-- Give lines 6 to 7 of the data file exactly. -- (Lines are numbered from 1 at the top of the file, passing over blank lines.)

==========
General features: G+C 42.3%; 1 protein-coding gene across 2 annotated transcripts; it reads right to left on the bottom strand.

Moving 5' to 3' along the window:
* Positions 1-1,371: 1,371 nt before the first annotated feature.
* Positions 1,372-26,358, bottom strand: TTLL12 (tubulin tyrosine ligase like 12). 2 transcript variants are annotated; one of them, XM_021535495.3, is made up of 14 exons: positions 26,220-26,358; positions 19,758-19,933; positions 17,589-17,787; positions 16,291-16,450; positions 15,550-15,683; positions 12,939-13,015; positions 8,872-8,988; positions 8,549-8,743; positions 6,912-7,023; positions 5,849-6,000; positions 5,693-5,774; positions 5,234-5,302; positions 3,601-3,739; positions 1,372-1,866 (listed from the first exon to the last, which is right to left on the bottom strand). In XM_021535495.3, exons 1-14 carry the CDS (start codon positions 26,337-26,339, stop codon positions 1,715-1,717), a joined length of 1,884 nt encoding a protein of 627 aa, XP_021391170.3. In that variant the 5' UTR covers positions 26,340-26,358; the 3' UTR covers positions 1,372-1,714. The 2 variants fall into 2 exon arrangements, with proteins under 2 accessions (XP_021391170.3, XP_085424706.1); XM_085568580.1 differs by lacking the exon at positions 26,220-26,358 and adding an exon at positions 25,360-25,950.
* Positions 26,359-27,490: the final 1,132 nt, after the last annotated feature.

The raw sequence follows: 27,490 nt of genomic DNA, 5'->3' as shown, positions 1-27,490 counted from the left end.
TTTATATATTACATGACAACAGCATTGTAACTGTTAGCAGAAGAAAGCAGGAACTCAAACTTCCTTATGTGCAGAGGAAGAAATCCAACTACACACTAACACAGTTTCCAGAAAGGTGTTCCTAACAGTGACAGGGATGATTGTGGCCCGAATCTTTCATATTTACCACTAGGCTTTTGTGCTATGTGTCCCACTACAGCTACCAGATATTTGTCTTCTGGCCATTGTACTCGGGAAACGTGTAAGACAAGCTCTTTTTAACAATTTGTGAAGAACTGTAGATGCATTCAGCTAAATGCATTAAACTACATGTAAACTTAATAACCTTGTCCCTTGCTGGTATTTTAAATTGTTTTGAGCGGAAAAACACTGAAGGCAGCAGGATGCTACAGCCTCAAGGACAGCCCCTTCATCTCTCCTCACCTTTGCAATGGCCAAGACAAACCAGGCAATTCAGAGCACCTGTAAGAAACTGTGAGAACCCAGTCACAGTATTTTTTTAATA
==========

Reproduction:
The raw sequence follows: 27,490 nt of genomic DNA, 5'->3' as shown, positions 1-27,490 counted from the left end.
TTTATATATTACATGACAACAGCATTGTAACTGTTAGCAGAAGAAAGCAGGAACTCAAACTTCCTTATGTGCAGAGGAAGAAATCCAACTACACACTAACACAGTTTCCAGAAAGGTGTTCCTAACAGTGACAGGGATGATTGTGGCCCGAATCTTTCATATTTACCACTAGGCTTTTGTGCTATGTGTCCCACTACAGCTACCAGATATTTGTCTTCTGGCCATTGTACTCGGGAAACGTGTAAGACAAGCTCTTTTTAACAATTTGTGAAGAACTGTAGATGCATTCAGCTAAATGCATTAAACTACATGTAAACTTAATAACCTTGTCCCTTGCTGGTATTTTAAATTGTTTTGAGCGGAAAAACACTGAAGGCAGCAGGATGCTACAGCCTCAAGGACAGCCCCTTCATCTCTCCTCACCTTTGCAATGGCCAAGACAAACCAGGCAATTCAGAGCACCTGTAAGAAACTGTGAGAACCCAGTCACAGTATTTTTTTAATA